But what if the earth were to quake in Iran, China, Italy or Turkey—all of which are pursuing nuclear-fueled futures? Or Pakistan, where the IEAE and US just gave their respective stamps of approval for two new Chinese-built plants? Each of those seismically-rocking countries floats precariously at (tectonic) plates’ edge. In fact, one of two reactors planned for Turkey is just a few miles from a major fault line.
The assurances of political leaders such as Iran’s Mahmoud Ahmadinejad are somehow less than reassuring: “I don’t think there will be any serious problem…The security standards there are the standards of today. We have to take into account that the Japanese nuclear plants were built 40 years ago with the standards of yesterday.”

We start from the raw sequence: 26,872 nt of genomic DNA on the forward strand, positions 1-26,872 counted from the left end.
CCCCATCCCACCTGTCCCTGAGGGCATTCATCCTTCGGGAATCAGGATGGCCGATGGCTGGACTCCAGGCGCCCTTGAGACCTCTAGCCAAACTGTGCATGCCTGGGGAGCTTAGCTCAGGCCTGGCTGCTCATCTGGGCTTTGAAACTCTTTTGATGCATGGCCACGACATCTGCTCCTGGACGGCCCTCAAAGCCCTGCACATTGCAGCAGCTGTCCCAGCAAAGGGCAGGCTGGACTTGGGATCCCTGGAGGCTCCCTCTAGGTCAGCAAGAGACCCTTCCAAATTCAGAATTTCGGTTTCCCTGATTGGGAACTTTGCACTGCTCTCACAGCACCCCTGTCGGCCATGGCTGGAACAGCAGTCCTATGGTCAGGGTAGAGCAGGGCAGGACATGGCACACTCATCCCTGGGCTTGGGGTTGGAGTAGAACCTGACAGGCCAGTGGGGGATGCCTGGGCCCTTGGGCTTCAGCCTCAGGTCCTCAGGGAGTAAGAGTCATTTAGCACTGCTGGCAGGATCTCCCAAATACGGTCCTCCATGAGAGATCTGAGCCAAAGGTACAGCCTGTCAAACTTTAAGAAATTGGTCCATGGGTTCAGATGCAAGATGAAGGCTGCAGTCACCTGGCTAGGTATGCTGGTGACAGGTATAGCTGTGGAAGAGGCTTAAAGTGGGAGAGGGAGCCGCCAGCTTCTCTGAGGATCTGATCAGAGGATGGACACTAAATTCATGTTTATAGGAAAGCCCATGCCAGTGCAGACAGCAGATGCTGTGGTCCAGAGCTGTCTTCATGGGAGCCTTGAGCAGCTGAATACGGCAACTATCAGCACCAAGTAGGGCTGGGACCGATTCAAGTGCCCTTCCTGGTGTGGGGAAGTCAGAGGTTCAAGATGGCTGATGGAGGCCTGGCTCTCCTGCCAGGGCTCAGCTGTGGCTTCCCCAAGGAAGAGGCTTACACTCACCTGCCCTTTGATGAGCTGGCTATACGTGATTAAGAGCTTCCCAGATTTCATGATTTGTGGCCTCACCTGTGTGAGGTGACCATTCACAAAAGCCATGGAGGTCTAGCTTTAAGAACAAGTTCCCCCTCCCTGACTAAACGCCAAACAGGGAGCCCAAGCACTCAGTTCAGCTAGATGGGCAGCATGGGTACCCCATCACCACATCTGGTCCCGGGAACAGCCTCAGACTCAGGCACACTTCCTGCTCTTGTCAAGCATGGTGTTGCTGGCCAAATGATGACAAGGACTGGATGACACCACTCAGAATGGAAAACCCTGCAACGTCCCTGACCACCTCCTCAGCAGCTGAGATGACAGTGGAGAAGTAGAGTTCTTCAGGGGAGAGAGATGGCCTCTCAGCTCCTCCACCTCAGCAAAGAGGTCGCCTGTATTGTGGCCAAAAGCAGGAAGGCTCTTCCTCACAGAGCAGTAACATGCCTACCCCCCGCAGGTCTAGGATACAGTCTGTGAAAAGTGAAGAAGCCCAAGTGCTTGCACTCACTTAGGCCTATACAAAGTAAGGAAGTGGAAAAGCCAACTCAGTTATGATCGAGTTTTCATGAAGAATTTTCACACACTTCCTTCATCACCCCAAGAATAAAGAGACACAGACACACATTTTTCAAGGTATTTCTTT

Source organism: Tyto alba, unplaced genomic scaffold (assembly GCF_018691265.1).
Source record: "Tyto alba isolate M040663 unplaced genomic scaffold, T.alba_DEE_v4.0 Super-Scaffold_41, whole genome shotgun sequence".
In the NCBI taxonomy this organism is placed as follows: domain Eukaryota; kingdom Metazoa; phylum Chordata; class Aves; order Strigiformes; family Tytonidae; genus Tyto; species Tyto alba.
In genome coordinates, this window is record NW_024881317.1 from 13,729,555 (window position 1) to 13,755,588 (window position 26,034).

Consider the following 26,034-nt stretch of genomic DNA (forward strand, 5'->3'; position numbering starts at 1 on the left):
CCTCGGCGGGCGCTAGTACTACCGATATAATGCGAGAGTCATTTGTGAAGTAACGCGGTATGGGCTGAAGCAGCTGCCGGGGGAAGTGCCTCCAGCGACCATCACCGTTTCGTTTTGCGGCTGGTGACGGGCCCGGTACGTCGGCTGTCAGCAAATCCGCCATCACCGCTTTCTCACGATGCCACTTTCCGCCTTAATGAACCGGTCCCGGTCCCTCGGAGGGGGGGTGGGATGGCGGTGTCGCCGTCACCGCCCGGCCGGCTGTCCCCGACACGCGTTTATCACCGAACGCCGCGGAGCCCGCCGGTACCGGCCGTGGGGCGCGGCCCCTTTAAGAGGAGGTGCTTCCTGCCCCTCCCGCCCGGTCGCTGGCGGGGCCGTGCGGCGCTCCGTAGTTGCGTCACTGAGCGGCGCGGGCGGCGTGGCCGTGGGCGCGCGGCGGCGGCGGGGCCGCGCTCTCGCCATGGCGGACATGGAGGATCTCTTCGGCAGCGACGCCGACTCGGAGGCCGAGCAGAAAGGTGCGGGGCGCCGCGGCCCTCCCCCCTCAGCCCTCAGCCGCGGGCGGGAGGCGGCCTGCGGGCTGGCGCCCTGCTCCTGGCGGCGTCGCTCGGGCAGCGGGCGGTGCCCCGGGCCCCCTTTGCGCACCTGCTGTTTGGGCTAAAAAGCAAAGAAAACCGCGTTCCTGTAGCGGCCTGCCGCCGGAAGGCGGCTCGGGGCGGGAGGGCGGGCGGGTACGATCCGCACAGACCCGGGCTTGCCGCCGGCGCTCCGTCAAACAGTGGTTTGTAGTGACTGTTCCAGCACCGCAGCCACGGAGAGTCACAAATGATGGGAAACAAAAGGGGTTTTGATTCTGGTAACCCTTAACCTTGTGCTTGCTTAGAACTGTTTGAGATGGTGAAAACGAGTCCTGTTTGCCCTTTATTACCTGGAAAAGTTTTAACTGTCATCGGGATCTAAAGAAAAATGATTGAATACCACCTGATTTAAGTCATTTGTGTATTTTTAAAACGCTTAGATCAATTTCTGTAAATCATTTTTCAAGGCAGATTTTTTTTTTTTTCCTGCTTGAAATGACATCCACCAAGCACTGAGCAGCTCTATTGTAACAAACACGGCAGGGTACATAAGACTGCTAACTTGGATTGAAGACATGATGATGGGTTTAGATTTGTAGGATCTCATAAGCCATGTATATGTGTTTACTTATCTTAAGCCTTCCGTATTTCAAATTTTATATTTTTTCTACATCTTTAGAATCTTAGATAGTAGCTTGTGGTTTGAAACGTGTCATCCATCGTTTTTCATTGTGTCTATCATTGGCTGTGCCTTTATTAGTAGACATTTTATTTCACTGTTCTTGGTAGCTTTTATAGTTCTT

Forty years may seem like an eternity to a politician, but is, in fact, a blink in a time-scale defined by nuclear radiation (see Chernobyl). Inspections have a way of getting missed (see Japan). Human error happens (see Three Mile Island).
In the meantime, major earthquakes striking all of these countries sometime over the projected lifespans of their reactors is a sure thing.